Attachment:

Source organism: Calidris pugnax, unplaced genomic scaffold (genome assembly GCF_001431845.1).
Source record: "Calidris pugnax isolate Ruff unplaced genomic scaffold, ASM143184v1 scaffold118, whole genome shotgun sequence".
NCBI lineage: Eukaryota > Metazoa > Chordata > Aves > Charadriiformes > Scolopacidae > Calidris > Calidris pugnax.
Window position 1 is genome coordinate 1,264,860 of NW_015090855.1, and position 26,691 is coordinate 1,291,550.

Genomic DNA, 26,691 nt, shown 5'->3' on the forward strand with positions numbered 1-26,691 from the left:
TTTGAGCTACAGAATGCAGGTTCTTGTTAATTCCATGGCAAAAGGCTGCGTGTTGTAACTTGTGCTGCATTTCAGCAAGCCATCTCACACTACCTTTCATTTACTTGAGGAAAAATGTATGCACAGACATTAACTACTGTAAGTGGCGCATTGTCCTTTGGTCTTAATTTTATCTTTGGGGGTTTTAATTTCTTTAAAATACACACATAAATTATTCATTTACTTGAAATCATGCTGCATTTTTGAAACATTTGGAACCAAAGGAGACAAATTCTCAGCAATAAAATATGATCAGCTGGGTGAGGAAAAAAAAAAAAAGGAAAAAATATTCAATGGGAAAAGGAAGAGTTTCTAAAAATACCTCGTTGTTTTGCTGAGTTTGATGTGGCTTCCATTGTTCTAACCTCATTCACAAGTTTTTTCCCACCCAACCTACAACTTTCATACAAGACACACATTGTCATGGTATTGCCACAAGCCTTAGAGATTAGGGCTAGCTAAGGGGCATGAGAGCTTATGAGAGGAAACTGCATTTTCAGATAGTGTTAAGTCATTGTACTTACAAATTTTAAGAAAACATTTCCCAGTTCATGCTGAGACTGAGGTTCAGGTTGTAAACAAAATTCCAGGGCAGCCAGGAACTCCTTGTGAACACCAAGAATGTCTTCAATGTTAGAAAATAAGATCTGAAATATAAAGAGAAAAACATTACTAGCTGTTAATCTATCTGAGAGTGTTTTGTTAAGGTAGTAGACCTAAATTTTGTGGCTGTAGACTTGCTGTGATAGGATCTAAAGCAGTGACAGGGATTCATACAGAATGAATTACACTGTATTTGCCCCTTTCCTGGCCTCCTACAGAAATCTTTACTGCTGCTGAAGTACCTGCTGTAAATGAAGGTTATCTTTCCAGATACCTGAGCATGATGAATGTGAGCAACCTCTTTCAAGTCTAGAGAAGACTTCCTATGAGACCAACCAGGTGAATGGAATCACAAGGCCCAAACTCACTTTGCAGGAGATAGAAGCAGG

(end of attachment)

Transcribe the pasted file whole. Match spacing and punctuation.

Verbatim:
Source organism: Calidris pugnax, unplaced genomic scaffold (genome assembly GCF_001431845.1).
Source record: "Calidris pugnax isolate Ruff unplaced genomic scaffold, ASM143184v1 scaffold118, whole genome shotgun sequence".
NCBI lineage: Eukaryota > Metazoa > Chordata > Aves > Charadriiformes > Scolopacidae > Calidris > Calidris pugnax.
Window position 1 is genome coordinate 1,264,860 of NW_015090855.1, and position 26,691 is coordinate 1,291,550.

Genomic DNA, 26,691 nt, shown 5'->3' on the forward strand with positions numbered 1-26,691 from the left:
TTTGAGCTACAGAATGCAGGTTCTTGTTAATTCCATGGCAAAAGGCTGCGTGTTGTAACTTGTGCTGCATTTCAGCAAGCCATCTCACACTACCTTTCATTTACTTGAGGAAAAATGTATGCACAGACATTAACTACTGTAAGTGGCGCATTGTCCTTTGGTCTTAATTTTATCTTTGGGGGTTTTAATTTCTTTAAAATACACACATAAATTATTCATTTACTTGAAATCATGCTGCATTTTTGAAACATTTGGAACCAAAGGAGACAAATTCTCAGCAATAAAATATGATCAGCTGGGTGAGGAAAAAAAAAAAAAGGAAAAAATATTCAATGGGAAAAGGAAGAGTTTCTAAAAATACCTCGTTGTTTTGCTGAGTTTGATGTGGCTTCCATTGTTCTAACCTCATTCACAAGTTTTTTCCCACCCAACCTACAACTTTCATACAAGACACACATTGTCATGGTATTGCCACAAGCCTTAGAGATTAGGGCTAGCTAAGGGGCATGAGAGCTTATGAGAGGAAACTGCATTTTCAGATAGTGTTAAGTCATTGTACTTACAAATTTTAAGAAAACATTTCCCAGTTCATGCTGAGACTGAGGTTCAGGTTGTAAACAAAATTCCAGGGCAGCCAGGAACTCCTTGTGAACACCAAGAATGTCTTCAATGTTAGAAAATAAGATCTGAAATATAAAGAGAAAAACATTACTAGCTGTTAATCTATCTGAGAGTGTTTTGTTAAGGTAGTAGACCTAAATTTTGTGGCTGTAGACTTGCTGTGATAGGATCTAAAGCAGTGACAGGGATTCATACAGAATGAATTACACTGTATTTGCCCCTTTCCTGGCCTCCTACAGAAATCTTTACTGCTGCTGAAGTACCTGCTGTAAATGAAGGTTATCTTTCCAGATACCTGAGCATGATGAATGTGAGCAACCTCTTTCAAGTCTAGAGAAGACTTCCTATGAGACCAACCAGGTGAATGGAATCACAAGGCCCAAACTCACTTTGCAGGAGATAGAAGCAGG